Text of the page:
this is the proper spelling of the plural.
Virginia’s DOT recently changed the rules for developers building new neighborhoods.
They don’t want any more culs de sac.
They say culs de sac generate traffic bottlenecks and make it difficult for the state to maintain roads, and for emergency vehicles to access neighborhoods.
Maybe they do.
But traffic bottlenecks can be engineered around. And no-public-use alleys can be built to make access for emergency vehicles and state maintenance vehicles easier.
What strikes me as interesting is the failure to consider decreases in real estate tax revenues.
If houses on culs de sac are desirable, they sell for more. They also make more efficient use of land. So, there are more houses, and each house is more valuable than if built on through-streets.
Then the tax revenues from these houses will be higher!
So, why not just use some of these tax revenues to fix the bottlenecking problems around culs de sac?
Because roads are not maintained out of real estate revenues, but out of gas taxes, and vehicle registration fees, etc.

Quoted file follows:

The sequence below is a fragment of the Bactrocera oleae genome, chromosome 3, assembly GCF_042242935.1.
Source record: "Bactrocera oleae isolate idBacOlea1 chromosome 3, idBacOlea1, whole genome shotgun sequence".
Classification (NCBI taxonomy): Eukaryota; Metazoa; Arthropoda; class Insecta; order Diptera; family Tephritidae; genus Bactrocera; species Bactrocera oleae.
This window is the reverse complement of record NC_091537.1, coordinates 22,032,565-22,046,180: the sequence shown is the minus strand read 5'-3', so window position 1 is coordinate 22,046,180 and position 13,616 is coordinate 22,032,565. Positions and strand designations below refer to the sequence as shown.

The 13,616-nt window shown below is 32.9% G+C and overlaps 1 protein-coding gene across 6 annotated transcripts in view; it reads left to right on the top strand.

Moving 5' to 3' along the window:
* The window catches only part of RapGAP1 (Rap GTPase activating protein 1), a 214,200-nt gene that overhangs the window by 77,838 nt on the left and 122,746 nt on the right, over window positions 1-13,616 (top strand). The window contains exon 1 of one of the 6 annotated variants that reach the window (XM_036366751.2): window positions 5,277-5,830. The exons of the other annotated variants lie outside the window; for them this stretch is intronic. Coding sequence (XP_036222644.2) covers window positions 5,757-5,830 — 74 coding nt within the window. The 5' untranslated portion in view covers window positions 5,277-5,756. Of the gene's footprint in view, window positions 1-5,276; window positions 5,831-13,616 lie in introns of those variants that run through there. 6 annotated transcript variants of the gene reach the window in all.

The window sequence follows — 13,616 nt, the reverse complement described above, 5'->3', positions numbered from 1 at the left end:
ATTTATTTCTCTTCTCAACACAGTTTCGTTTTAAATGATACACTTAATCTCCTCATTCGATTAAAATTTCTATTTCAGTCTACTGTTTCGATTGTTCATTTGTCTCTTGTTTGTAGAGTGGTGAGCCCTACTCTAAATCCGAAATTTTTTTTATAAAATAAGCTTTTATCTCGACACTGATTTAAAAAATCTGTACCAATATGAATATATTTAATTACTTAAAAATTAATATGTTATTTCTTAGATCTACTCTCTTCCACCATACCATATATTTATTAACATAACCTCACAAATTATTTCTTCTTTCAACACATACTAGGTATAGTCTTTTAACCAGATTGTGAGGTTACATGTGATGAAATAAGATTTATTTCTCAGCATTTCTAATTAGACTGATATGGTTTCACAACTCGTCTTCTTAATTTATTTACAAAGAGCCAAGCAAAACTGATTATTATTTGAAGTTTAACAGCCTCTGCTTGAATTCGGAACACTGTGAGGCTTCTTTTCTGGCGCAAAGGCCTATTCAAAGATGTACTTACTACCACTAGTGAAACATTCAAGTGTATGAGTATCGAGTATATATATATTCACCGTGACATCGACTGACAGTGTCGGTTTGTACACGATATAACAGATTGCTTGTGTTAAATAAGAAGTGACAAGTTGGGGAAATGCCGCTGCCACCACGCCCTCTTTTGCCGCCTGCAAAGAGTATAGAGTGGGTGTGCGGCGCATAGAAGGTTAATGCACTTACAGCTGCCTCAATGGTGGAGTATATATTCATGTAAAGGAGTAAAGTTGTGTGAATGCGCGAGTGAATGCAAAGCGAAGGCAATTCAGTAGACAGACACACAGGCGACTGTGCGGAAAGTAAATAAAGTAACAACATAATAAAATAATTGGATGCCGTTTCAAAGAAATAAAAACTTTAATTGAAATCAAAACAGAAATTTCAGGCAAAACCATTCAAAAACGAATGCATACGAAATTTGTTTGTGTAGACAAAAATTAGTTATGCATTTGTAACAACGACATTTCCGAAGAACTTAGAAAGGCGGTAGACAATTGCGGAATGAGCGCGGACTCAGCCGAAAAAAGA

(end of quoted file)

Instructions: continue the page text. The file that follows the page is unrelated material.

The VDOT has been told by the state senate that they must decrease their budget. So, they decide not to maintain culs de sac. I wonder whether the boys who have to budget schools and fire departments and whatever else real-estate taxes are supposed to fund have figured this out yet?
I know developers have figured out how it will impact them ,and they are not happy. Lots of plans will have to be changed, or prices for homes lowered.
Now, for a twist, this all might be a good thing. HOAs will now have to maintain local cul de sac roads. Fees will rise. I doubt the cul de sac will go extinct. Prices for homes may go down, and earn a lesser premium for developers (lost surplus) but at a net gain to the taxpayer as the home owners will be paying for their own roads. This may expand to even more local ownership of roads, and perhaps someday, and end to state maintenance and state roads altogether.
Now, the privilege of state maintenance afforded to some and not to others disturbs me, but if we can eliminate the privilege altogether I would be more satisfied than if we were to extend it to all.
Anyway, there’s more to this story, and I intend to dig some of it up for a policy paper. If you know someone interested in publishing this research I’d love to know about it.
Finally, the bureaucratic position of the VDOT may the passage of this new rule almost completely invulnerable to feedback. A half-dozen dudes in a room made the decision all by themselves.